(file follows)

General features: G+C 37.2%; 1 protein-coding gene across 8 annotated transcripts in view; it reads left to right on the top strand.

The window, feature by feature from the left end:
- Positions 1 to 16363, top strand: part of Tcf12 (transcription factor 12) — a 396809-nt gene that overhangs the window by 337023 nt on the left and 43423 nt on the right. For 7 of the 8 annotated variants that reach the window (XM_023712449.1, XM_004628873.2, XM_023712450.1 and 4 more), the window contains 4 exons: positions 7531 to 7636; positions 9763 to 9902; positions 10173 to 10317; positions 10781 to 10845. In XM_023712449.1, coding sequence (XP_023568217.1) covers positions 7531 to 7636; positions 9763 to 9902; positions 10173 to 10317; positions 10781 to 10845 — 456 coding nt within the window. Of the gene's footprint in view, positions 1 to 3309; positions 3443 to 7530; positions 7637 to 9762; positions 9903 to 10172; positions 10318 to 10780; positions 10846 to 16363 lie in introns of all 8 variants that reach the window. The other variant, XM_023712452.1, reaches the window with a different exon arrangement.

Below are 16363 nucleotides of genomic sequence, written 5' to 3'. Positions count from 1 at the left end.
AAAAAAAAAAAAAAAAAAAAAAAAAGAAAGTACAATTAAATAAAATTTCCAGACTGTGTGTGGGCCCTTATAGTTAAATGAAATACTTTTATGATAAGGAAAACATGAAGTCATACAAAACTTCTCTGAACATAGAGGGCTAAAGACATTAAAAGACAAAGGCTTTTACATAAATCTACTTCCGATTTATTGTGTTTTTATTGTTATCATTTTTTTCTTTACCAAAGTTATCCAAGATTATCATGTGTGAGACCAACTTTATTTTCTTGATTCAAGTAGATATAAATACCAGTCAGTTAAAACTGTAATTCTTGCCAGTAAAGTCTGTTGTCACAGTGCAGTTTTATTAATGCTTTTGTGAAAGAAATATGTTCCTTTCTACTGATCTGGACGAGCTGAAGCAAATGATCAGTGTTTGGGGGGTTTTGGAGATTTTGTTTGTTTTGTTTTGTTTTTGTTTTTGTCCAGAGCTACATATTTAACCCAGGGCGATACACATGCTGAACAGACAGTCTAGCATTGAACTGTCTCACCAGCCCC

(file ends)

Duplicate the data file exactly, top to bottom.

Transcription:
General features: G+C 37.2%; 1 protein-coding gene across 8 annotated transcripts in view; it reads left to right on the top strand.

The window, feature by feature from the left end:
- Positions 1 to 16363, top strand: part of Tcf12 (transcription factor 12) — a 396809-nt gene that overhangs the window by 337023 nt on the left and 43423 nt on the right. For 7 of the 8 annotated variants that reach the window (XM_023712449.1, XM_004628873.2, XM_023712450.1 and 4 more), the window contains 4 exons: positions 7531 to 7636; positions 9763 to 9902; positions 10173 to 10317; positions 10781 to 10845. In XM_023712449.1, coding sequence (XP_023568217.1) covers positions 7531 to 7636; positions 9763 to 9902; positions 10173 to 10317; positions 10781 to 10845 — 456 coding nt within the window. Of the gene's footprint in view, positions 1 to 3309; positions 3443 to 7530; positions 7637 to 9762; positions 9903 to 10172; positions 10318 to 10780; positions 10846 to 16363 lie in introns of all 8 variants that reach the window. The other variant, XM_023712452.1, reaches the window with a different exon arrangement.

Below are 16363 nucleotides of genomic sequence, written 5' to 3'. Positions count from 1 at the left end.
AAAAAAAAAAAAAAAAAAAAAAAAAGAAAGTACAATTAAATAAAATTTCCAGACTGTGTGTGGGCCCTTATAGTTAAATGAAATACTTTTATGATAAGGAAAACATGAAGTCATACAAAACTTCTCTGAACATAGAGGGCTAAAGACATTAAAAGACAAAGGCTTTTACATAAATCTACTTCCGATTTATTGTGTTTTTATTGTTATCATTTTTTTCTTTACCAAAGTTATCCAAGATTATCATGTGTGAGACCAACTTTATTTTCTTGATTCAAGTAGATATAAATACCAGTCAGTTAAAACTGTAATTCTTGCCAGTAAAGTCTGTTGTCACAGTGCAGTTTTATTAATGCTTTTGTGAAAGAAATATGTTCCTTTCTACTGATCTGGACGAGCTGAAGCAAATGATCAGTGTTTGGGGGGTTTTGGAGATTTTGTTTGTTTTGTTTTGTTTTTGTTTTTGTCCAGAGCTACATATTTAACCCAGGGCGATACACATGCTGAACAGACAGTCTAGCATTGAACTGTCTCACCAGCCCC